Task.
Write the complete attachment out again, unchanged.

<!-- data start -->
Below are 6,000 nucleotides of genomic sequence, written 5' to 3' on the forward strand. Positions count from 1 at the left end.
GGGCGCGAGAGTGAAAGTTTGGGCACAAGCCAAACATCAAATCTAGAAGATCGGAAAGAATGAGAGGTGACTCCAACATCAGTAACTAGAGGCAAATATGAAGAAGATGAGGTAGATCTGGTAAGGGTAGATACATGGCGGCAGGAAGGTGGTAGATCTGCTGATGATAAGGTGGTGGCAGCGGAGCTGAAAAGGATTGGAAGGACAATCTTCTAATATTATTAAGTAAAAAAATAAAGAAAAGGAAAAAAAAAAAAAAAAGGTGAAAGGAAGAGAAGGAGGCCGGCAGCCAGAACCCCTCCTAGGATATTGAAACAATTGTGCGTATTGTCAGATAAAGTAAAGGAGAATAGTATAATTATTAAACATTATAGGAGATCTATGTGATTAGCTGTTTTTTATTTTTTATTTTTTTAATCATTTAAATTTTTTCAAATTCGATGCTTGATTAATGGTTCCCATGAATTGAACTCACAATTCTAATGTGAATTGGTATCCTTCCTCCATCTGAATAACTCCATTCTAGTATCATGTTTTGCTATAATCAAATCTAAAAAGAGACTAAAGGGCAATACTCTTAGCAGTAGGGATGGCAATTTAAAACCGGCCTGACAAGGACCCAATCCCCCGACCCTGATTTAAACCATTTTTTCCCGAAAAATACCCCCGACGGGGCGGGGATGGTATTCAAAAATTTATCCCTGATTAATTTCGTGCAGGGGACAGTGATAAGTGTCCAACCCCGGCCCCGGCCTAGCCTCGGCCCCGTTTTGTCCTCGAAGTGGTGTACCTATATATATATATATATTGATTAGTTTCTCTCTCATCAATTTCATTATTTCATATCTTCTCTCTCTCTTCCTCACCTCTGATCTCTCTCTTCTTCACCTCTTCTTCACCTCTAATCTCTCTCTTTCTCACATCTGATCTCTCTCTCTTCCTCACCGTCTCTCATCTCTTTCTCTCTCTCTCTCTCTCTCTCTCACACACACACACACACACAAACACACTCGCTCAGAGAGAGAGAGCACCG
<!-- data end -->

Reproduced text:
Below are 6,000 nucleotides of genomic sequence, written 5' to 3' on the forward strand. Positions count from 1 at the left end.
GGGCGCGAGAGTGAAAGTTTGGGCACAAGCCAAACATCAAATCTAGAAGATCGGAAAGAATGAGAGGTGACTCCAACATCAGTAACTAGAGGCAAATATGAAGAAGATGAGGTAGATCTGGTAAGGGTAGATACATGGCGGCAGGAAGGTGGTAGATCTGCTGATGATAAGGTGGTGGCAGCGGAGCTGAAAAGGATTGGAAGGACAATCTTCTAATATTATTAAGTAAAAAAATAAAGAAAAGGAAAAAAAAAAAAAAAAGGTGAAAGGAAGAGAAGGAGGCCGGCAGCCAGAACCCCTCCTAGGATATTGAAACAATTGTGCGTATTGTCAGATAAAGTAAAGGAGAATAGTATAATTATTAAACATTATAGGAGATCTATGTGATTAGCTGTTTTTTATTTTTTATTTTTTTAATCATTTAAATTTTTTCAAATTCGATGCTTGATTAATGGTTCCCATGAATTGAACTCACAATTCTAATGTGAATTGGTATCCTTCCTCCATCTGAATAACTCCATTCTAGTATCATGTTTTGCTATAATCAAATCTAAAAAGAGACTAAAGGGCAATACTCTTAGCAGTAGGGATGGCAATTTAAAACCGGCCTGACAAGGACCCAATCCCCCGACCCTGATTTAAACCATTTTTTCCCGAAAAATACCCCCGACGGGGCGGGGATGGTATTCAAAAATTTATCCCTGATTAATTTCGTGCAGGGGACAGTGATAAGTGTCCAACCCCGGCCCCGGCCTAGCCTCGGCCCCGTTTTGTCCTCGAAGTGGTGTACCTATATATATATATATATTGATTAGTTTCTCTCTCATCAATTTCATTATTTCATATCTTCTCTCTCTCTTCCTCACCTCTGATCTCTCTCTTCTTCACCTCTTCTTCACCTCTAATCTCTCTCTTTCTCACATCTGATCTCTCTCTCTTCCTCACCGTCTCTCATCTCTTTCTCTCTCTCTCTCTCTCTCTCTCACACACACACACACACACAAACACACTCGCTCAGAGAGAGAGAGCACCG